Eastern winds – renewable energy in India9 December 2016
Developing nations are forging ahead in the race for renewable energy, making up for more than two thirds of the £196.5 billion spent worldwide. Playing a pivotal role is India, with its wind capacity taking fourth position globally. Bradford Keen speaks to DV Giri, secretary-general at the Indian Wind Turbine Manufacturer’s Association, and Amar Variawa, director of marketing and public affairs at Vestas in India and South-East Asia, about the country’s ambitious goals, and the challenges threatening to push them beyond reach.
“We Indians have a very dirty habit,” says DV Giri, secretary general of the Indian Wind Turbine Manufacturers Association (IWTMA), “we speak faster than a bullet train.” When listing the many tasks faced by the Indian wind industry, there is a sense that his words almost match the speed of his thoughts. His fired-up cadence is motivating. He invites his listeners to ditch the slow-moving zephyr for swift action.
“Today, we have an annual manufacturing capacity of 9.5GW,” he says, “and we are chasing a market of 3.0GW. It is not funny. We have so much capacity lying idle.”
Giri, on the other hand, is constantly on the move. He regularly travels internationally to conferences and between Chennai and Delhi in preparation for a busy and demanding future.
In 2015, the Indian Government set the target of generating 175GW of renewable energy by 2022, with wind accounting for 60GW. “There are a number of challenges, but look at the opportunities,” Giri says. “We have installed about 28GW so far, which means we have about six years to install 32GW. We need to install year on year 5GW, which we have never done. We are jumping from 3GW to 5GW.”
India has made much progress since its first wind farms were built in 1986 in Maharasahtra, Gujarat and Tamil Nadu with 55kW wind turbines made by Vestas. Despite being a relatively late bloomer, India is now the world’s fourth largest producer, according to GWEC’s 2015 statistics, trailing China, the US and Germany. The nation’s wind industry installed 3,472MW in 2015–16, up from 3,197MW in 2011–12.
“This is a record,” Amar Variawa says, “the most in 25 years of history of wind energy in India.” The director of marketing and public affairs at Vestas in India and South-East Asia takes a moment to reminisce about the 200kW turbines of yesteryear that only stood 13m tall – compared with the now 2MW turbines reaching up to 100m.
Variawa is as excited about his country’s wind power as Giri: “We have a lot of potential. The wind sector has come into the limelight. It’s a chance to decarbonise the economy and, at the same time, create new jobs and reduce climate change.
“India is a growing economy with an intensifying demand for electricity and suppliers are struggling to keep pace. The Ministry of Finance estimates India will require $160-billion investment in renewables over the next five years – so this is what’s going to happen.”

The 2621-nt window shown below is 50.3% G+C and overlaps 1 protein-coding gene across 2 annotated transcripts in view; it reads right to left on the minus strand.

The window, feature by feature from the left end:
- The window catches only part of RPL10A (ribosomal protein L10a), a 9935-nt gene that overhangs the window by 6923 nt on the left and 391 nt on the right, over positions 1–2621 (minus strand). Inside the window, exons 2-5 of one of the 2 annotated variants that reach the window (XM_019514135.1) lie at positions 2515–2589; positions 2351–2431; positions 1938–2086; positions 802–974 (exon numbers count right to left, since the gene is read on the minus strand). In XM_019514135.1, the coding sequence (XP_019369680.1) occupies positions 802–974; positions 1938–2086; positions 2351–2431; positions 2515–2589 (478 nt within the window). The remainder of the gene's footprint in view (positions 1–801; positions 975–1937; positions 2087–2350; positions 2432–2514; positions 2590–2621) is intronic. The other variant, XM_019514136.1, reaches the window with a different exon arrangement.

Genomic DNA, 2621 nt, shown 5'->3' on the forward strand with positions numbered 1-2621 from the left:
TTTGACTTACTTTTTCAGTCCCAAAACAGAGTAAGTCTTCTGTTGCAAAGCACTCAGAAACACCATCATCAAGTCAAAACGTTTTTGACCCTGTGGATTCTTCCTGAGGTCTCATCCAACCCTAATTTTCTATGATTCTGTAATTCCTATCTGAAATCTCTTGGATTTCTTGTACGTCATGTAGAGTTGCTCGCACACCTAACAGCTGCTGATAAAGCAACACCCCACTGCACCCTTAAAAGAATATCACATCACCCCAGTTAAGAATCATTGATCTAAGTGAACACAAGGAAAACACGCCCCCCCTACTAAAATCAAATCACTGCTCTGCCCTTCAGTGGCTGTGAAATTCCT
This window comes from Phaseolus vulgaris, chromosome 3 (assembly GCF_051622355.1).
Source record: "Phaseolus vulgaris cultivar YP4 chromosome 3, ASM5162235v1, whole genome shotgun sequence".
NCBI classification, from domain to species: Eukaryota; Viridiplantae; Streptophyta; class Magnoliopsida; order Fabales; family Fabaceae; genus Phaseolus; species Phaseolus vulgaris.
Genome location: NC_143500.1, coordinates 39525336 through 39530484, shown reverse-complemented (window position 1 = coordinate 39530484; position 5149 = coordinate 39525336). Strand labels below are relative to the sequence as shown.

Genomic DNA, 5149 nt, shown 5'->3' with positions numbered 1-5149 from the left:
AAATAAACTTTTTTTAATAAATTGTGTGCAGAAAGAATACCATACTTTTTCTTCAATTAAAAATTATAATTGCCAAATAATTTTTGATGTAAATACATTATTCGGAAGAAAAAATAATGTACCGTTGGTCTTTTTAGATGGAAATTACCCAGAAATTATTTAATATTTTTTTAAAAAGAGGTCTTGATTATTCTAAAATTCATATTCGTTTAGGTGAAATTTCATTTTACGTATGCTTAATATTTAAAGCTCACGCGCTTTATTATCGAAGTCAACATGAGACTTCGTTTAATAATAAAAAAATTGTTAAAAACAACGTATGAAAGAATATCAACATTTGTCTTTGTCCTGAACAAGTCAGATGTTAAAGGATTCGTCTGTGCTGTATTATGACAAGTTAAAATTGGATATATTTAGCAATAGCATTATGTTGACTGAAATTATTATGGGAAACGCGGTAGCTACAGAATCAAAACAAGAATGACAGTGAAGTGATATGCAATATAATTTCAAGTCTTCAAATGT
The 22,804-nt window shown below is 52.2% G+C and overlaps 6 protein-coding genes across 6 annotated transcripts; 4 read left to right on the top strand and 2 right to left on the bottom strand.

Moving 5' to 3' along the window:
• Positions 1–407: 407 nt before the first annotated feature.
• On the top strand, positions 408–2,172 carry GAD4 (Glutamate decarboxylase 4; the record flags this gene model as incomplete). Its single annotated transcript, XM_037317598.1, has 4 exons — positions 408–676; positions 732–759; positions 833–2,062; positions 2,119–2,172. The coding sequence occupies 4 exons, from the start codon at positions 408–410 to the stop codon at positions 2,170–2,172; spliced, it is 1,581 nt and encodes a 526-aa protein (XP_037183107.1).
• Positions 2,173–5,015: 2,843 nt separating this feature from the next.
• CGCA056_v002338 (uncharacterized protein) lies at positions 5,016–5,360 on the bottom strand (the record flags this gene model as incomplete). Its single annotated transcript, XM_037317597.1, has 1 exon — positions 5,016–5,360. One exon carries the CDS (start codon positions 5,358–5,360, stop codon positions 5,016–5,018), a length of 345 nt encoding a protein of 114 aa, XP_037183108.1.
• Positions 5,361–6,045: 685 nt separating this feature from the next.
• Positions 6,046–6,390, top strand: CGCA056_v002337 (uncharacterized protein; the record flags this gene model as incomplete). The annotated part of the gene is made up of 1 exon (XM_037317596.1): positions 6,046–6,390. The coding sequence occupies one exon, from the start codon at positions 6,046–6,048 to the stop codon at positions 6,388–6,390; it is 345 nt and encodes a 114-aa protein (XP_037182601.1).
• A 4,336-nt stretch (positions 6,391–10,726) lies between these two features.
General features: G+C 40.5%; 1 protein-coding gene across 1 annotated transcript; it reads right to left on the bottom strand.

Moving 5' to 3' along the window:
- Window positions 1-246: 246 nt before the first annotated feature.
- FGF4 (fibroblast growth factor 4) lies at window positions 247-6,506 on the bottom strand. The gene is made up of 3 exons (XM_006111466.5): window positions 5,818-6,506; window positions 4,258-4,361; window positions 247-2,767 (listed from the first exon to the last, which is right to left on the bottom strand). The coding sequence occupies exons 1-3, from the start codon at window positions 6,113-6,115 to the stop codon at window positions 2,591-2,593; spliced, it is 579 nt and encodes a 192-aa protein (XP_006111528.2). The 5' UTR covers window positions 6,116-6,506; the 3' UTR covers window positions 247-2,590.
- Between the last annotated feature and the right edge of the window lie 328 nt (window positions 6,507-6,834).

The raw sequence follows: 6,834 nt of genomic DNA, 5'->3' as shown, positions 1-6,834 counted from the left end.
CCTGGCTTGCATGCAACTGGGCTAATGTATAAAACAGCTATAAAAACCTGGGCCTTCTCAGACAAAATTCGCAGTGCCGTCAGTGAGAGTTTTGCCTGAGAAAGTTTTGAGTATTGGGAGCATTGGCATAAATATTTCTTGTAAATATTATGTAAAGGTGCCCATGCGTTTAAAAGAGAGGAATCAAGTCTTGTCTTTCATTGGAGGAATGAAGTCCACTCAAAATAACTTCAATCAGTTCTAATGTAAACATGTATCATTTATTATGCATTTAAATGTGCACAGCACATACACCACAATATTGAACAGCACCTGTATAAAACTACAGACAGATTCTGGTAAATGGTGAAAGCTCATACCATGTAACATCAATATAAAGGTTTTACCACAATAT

The International Energy Agency (IEA) also estimates India will invest about $845 billion in transmission and distribution networks from 2015 to 2040.
According to the IWTMA’s statistics, as of the end of March this year, wind energy counted for 63.0% of the total renewable energy capacity of 42,752MW, and 8.86% of the total energy installation of 302GW.
While Giri and Variawa enjoy sounding the trumpet for wind’s victorious arrival, they have been in the game long enough to know that challenges are plenty and relentless. The most imminent concern is the government’s hazy direction and, attached to this, the doubt over what comes after the generation-based incentive stops at the end of March 2017. Without any government subsidies, Giri asks, “Who will buy the power?”
Variawa is also worried about what will replace the existing incentives. “The period of uncertainty is about to start from a policy standpoint,” he says. “We need more clarity and a long-term, sustainable and predictable policy for our country.”
Part of this uncertainty is due to the divisions between India’s federal government and the local governments of individual states. Giri calls power a “concurrent subject” with overarching, nationwide policies interacting and sometimes colliding with state-based regulation.
“India is not one country,” Giri says. “There are countries within countries; the culture, language, customs and behavioural patterns are so different. We never have a dull moment. We have an exciting day every day. Most of my time is spent on policy framework and regulatory intervention.”
Indeed, that is what takes up most of the secretary-general’s time. When Giri joined the IWMTA, he was looking to step back from commercial endeavours. He had left his role as CEO at Pioneer Wincon, where he “really learnt how to run a wind-energy business”. However, his industry friends asked him to continue working in the sector, which led him to his current role.
“We sit with the governmental agencies, regulatory bodies and central electric authorities,” Giri says, “to see what can be done for better and bigger penetration.” The IWTMA has to remain at the forefront of policy to make sure its members can run their businesses effectively.
Giri describes the association as a one-stop shop or an end-to-end solution provider. Whether the needs are a single turbine or a capacity of 100MW, the IWMTA provides the land connection, wind resource assessments, technology, equipment, contractors and engineers, as well as operational maintenance. It also helps its clients with governmental approval and challenges any regulatory and, very importantly, tariff issues on their behalf.